Where to turn when reliable renters become troublesome tenants
New streamlined procedures that make it easier for landlords to use a High Court Enforcement Officer (HCEO) to evict residential tenants came into force on 23rd August 2020.
Read the full details here
If you’re not familiar with the song ‘Murphy Owes Me Rent’ by Frank Harding (and why would you be, it’s from 1890), as a landlord, it is worth checking out.
It tells the story of a well-respected landlord who owns several properties. In one of them lives Murphy, who hasn’t paid his rent for “many a day”.
Not content with his free ride, it tells of the abuse given to the landlord and the damage Murphy is hell bent on causing before he leaves.
We would hope this isn’t a familiar sounding story, but unfortunately as High Court Enforcement Officers (HCEOs), it is a situation we hear on a daily basis as landlords seek our advice on how to evict.
The chorus of ‘Murphy Owes Me Rent’ concludes:
“A sheriff I will send to him to collar every cent, and they'll march him off to prison if he doesn't pay the rent.”
Cue the “sheriff” - that’s us. Hello. Although, we are now known as High Court Enforcement Officers. We won’t be marching anyone off to prison, what we can do is successfully evict trouble tenants on your behalf.
The advantage of HCEOs over the County Court?
Recent Ministry of Justice data for Q3 2016 showed that, on average, it takes approximately 43 weeks from claim to the complete eviction by the County Court Bailiff.
With average rent prices in London standing at £1,500 per month (HomeLet report 2015) this is a cost of over £16,000.00 to the landlord.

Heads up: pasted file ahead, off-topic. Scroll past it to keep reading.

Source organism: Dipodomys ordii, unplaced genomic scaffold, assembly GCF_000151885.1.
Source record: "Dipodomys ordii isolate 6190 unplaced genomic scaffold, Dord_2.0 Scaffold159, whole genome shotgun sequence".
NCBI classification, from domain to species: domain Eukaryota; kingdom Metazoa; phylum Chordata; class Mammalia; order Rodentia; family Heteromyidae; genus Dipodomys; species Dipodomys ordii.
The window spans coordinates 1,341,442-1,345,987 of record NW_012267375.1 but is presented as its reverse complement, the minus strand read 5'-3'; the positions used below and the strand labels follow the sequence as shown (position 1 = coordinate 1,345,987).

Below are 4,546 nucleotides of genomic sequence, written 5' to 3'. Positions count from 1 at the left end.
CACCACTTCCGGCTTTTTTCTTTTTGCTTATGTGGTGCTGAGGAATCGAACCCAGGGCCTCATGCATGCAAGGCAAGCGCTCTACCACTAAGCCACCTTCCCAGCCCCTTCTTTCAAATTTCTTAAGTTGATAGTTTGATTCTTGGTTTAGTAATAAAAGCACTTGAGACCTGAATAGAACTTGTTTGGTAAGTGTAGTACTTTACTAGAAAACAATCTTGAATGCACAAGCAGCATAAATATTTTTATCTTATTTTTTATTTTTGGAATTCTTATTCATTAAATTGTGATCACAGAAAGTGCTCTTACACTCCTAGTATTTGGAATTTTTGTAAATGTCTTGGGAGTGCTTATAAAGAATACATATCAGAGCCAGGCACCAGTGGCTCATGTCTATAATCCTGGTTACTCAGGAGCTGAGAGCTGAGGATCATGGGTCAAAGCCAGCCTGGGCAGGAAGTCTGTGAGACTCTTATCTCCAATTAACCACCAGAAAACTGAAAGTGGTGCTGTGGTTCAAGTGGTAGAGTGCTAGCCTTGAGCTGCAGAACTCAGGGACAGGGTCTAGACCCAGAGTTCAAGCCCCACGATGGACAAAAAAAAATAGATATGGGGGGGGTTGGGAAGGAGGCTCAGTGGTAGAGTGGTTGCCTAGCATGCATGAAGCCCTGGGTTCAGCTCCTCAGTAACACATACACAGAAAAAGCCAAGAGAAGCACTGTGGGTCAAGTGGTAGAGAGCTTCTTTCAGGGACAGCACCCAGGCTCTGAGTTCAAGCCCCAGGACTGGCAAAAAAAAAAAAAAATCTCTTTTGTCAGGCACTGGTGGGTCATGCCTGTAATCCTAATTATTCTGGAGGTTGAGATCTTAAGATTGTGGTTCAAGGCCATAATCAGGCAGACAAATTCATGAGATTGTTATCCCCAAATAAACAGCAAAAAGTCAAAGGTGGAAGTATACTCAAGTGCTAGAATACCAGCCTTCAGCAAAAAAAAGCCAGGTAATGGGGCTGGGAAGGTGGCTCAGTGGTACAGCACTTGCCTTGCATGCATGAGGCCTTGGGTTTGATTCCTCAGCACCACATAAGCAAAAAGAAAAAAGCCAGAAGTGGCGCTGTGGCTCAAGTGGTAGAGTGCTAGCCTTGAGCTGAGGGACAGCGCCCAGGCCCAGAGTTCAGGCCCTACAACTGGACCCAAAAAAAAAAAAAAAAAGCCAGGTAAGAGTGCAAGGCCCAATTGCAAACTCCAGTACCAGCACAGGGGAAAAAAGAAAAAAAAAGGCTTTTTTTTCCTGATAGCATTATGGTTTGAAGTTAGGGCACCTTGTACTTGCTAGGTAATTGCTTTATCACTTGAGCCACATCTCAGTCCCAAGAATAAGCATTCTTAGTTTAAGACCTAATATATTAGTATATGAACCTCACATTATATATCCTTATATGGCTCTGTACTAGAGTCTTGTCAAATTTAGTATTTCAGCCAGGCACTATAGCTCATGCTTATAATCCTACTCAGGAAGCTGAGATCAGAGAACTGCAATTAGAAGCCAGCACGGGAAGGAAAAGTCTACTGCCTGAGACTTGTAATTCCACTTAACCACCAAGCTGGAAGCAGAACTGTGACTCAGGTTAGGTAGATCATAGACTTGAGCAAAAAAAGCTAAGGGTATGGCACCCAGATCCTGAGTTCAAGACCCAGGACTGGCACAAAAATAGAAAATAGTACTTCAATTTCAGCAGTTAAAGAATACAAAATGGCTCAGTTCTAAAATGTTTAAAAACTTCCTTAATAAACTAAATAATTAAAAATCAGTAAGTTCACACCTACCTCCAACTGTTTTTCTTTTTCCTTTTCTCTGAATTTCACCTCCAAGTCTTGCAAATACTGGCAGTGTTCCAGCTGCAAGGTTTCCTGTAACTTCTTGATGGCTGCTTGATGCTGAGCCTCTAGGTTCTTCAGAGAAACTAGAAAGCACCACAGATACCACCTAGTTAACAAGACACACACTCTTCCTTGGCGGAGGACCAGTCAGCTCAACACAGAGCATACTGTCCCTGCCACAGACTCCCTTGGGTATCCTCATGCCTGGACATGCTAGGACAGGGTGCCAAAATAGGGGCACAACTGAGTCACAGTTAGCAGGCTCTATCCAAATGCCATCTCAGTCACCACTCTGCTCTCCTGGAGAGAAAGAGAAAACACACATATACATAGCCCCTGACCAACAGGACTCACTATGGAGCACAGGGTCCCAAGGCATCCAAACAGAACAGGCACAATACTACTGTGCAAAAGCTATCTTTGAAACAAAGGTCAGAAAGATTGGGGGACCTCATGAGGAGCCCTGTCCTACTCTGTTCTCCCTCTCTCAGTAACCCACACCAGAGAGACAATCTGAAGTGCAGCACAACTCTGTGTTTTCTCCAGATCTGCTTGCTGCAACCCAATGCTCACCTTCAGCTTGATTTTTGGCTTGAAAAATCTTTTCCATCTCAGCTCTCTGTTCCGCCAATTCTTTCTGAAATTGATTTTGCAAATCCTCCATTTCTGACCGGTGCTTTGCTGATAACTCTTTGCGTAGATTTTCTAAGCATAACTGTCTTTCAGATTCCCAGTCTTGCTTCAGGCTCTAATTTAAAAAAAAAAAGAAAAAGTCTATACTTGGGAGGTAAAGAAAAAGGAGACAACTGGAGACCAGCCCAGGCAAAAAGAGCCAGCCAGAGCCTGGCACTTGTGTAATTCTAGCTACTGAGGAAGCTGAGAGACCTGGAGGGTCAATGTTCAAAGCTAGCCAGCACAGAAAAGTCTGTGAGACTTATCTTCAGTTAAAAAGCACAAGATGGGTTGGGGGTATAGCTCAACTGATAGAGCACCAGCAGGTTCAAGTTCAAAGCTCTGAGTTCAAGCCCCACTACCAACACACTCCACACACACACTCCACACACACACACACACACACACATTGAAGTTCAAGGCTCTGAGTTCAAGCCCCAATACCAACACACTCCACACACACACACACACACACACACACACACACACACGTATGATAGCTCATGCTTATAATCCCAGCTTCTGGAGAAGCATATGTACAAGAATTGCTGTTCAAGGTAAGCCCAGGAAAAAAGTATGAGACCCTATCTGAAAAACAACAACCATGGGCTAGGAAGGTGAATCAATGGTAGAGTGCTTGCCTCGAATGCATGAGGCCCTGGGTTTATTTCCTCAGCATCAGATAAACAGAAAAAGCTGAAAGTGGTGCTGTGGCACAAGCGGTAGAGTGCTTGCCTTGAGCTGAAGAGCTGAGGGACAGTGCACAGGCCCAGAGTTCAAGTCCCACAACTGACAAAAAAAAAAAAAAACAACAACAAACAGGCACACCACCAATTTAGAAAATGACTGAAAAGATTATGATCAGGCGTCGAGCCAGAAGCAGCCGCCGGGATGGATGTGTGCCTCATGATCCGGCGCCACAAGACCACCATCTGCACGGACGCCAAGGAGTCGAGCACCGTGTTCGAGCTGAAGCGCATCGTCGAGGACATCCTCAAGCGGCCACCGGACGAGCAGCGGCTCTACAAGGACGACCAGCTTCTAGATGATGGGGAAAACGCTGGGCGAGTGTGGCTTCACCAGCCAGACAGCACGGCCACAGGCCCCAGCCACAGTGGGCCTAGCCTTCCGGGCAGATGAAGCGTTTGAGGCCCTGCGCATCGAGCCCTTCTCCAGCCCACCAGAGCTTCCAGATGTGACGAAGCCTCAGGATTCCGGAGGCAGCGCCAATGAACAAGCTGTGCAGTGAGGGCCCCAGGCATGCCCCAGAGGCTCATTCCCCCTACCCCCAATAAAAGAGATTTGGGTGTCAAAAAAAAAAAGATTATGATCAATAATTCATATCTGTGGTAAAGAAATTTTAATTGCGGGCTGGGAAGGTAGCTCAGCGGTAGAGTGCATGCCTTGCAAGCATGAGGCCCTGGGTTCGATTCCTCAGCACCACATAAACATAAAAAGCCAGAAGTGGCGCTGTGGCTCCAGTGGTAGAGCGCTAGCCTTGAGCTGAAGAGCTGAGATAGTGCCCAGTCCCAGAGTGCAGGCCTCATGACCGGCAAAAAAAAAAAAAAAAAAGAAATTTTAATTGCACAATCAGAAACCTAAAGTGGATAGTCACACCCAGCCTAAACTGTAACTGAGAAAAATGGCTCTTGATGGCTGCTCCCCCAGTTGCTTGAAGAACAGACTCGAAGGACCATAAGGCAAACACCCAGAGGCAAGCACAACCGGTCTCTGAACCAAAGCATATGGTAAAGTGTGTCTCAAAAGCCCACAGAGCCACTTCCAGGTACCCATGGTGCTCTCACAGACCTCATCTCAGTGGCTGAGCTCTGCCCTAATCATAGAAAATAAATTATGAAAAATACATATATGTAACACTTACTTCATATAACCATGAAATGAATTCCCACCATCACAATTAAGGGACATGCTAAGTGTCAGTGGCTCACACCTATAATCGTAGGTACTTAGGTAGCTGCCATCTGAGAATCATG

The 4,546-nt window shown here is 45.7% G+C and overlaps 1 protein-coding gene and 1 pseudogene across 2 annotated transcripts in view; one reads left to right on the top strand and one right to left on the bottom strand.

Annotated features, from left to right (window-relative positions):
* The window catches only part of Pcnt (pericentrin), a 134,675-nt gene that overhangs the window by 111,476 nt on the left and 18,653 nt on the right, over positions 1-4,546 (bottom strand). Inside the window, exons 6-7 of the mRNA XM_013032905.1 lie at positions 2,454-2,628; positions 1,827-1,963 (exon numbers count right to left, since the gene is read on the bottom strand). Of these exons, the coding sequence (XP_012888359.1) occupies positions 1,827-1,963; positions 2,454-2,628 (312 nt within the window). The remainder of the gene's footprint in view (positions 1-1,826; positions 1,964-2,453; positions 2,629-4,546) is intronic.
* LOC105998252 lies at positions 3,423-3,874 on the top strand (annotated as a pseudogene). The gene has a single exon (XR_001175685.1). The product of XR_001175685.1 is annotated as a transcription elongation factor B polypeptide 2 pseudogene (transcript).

Time is of the essence and it is important that the landlord can recover their property quickly, particularly in areas of the country where rents are significantly higher.
As well as the loss of income to consider, there is also the risk that disgruntled tenants may cause further damage to the property, the longer they remain within.
As a result, we are increasingly finding that landlords are turning to HCEOs to recover their property under a writ of possession – and with an average eviction time of 21 days and a 100% success rate, we provide an effective and efficient alternative to the County Court Bailiff.
Obtaining the writ of possession
To obtain a High Court writ of possession, you first request permission (leave) to transfer from the County Court to the High Court for enforcement purposes under Section 42 of the County Courts Act 1984 – citing the reason you wish to transfer up is to avoid delays which would incur loss of income and risk of damage to the property.
We would always recommend you make this application at the same time you are applying for the possession order to be issued.
There is then an application process and we will guide you through this from the point of instruction to you gaining repossession of your property. We will complete the transfer proceedings on your behalf - all we’ll require from you is a signature.
It is also possible to add a money order to the writ of possession to recover rent arrears. We will cover this in more detail in a future article, as there are factors to consider before chasing the outstanding monies owed.
If you would like any further information on how we at High Court Enforcement Group can assist you, please feel free to contact us directly using the details at the bottom of this article.